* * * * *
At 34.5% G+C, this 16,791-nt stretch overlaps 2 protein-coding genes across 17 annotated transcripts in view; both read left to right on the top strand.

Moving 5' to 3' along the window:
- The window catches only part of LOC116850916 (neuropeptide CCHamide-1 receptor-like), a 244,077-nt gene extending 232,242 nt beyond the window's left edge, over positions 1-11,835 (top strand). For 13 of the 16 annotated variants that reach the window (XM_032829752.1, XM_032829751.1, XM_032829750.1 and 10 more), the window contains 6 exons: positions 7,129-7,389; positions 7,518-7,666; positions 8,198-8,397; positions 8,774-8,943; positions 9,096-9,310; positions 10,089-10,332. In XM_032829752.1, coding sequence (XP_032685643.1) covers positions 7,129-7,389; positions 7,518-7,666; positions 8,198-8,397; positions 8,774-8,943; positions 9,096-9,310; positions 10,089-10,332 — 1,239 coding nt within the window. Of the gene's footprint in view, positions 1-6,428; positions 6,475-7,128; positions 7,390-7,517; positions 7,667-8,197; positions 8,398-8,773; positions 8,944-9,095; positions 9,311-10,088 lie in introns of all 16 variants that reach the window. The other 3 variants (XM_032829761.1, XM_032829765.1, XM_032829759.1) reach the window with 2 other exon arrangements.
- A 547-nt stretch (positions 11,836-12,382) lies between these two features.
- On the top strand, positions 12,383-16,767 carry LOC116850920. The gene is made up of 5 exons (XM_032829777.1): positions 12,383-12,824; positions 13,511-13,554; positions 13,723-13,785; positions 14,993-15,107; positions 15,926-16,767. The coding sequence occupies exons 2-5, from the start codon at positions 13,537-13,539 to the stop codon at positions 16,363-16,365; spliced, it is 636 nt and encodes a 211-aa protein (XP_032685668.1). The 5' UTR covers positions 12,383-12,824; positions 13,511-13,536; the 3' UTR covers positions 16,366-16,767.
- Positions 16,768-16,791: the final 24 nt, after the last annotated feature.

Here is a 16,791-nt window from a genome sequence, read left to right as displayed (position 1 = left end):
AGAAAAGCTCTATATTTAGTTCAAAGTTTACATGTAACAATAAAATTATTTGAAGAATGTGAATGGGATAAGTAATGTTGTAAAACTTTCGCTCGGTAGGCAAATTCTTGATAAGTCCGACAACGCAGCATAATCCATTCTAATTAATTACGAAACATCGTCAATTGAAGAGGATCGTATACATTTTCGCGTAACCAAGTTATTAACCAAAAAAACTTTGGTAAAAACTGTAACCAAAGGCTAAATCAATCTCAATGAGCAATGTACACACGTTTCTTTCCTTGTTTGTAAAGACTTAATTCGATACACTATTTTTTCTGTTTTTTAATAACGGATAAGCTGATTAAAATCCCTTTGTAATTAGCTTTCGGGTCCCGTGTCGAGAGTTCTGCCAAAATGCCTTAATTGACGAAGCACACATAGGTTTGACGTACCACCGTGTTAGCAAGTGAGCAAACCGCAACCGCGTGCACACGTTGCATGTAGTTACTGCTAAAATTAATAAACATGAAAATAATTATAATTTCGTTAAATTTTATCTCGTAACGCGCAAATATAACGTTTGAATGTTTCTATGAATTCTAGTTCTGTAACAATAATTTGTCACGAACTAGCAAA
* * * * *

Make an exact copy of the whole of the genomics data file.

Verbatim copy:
At 34.5% G+C, this 16,791-nt stretch overlaps 2 protein-coding genes across 17 annotated transcripts in view; both read left to right on the top strand.

Moving 5' to 3' along the window:
- The window catches only part of LOC116850916 (neuropeptide CCHamide-1 receptor-like), a 244,077-nt gene extending 232,242 nt beyond the window's left edge, over positions 1-11,835 (top strand). For 13 of the 16 annotated variants that reach the window (XM_032829752.1, XM_032829751.1, XM_032829750.1 and 10 more), the window contains 6 exons: positions 7,129-7,389; positions 7,518-7,666; positions 8,198-8,397; positions 8,774-8,943; positions 9,096-9,310; positions 10,089-10,332. In XM_032829752.1, coding sequence (XP_032685643.1) covers positions 7,129-7,389; positions 7,518-7,666; positions 8,198-8,397; positions 8,774-8,943; positions 9,096-9,310; positions 10,089-10,332 — 1,239 coding nt within the window. Of the gene's footprint in view, positions 1-6,428; positions 6,475-7,128; positions 7,390-7,517; positions 7,667-8,197; positions 8,398-8,773; positions 8,944-9,095; positions 9,311-10,088 lie in introns of all 16 variants that reach the window. The other 3 variants (XM_032829761.1, XM_032829765.1, XM_032829759.1) reach the window with 2 other exon arrangements.
- A 547-nt stretch (positions 11,836-12,382) lies between these two features.
- On the top strand, positions 12,383-16,767 carry LOC116850920. The gene is made up of 5 exons (XM_032829777.1): positions 12,383-12,824; positions 13,511-13,554; positions 13,723-13,785; positions 14,993-15,107; positions 15,926-16,767. The coding sequence occupies exons 2-5, from the start codon at positions 13,537-13,539 to the stop codon at positions 16,363-16,365; spliced, it is 636 nt and encodes a 211-aa protein (XP_032685668.1). The 5' UTR covers positions 12,383-12,824; positions 13,511-13,536; the 3' UTR covers positions 16,366-16,767.
- Positions 16,768-16,791: the final 24 nt, after the last annotated feature.

Here is a 16,791-nt window from a genome sequence, read left to right as displayed (position 1 = left end):
AGAAAAGCTCTATATTTAGTTCAAAGTTTACATGTAACAATAAAATTATTTGAAGAATGTGAATGGGATAAGTAATGTTGTAAAACTTTCGCTCGGTAGGCAAATTCTTGATAAGTCCGACAACGCAGCATAATCCATTCTAATTAATTACGAAACATCGTCAATTGAAGAGGATCGTATACATTTTCGCGTAACCAAGTTATTAACCAAAAAAACTTTGGTAAAAACTGTAACCAAAGGCTAAATCAATCTCAATGAGCAATGTACACACGTTTCTTTCCTTGTTTGTAAAGACTTAATTCGATACACTATTTTTTCTGTTTTTTAATAACGGATAAGCTGATTAAAATCCCTTTGTAATTAGCTTTCGGGTCCCGTGTCGAGAGTTCTGCCAAAATGCCTTAATTGACGAAGCACACATAGGTTTGACGTACCACCGTGTTAGCAAGTGAGCAAACCGCAACCGCGTGCACACGTTGCATGTAGTTACTGCTAAAATTAATAAACATGAAAATAATTATAATTTCGTTAAATTTTATCTCGTAACGCGCAAATATAACGTTTGAATGTTTCTATGAATTCTAGTTCTGTAACAATAATTTGTCACGAACTAGCAAA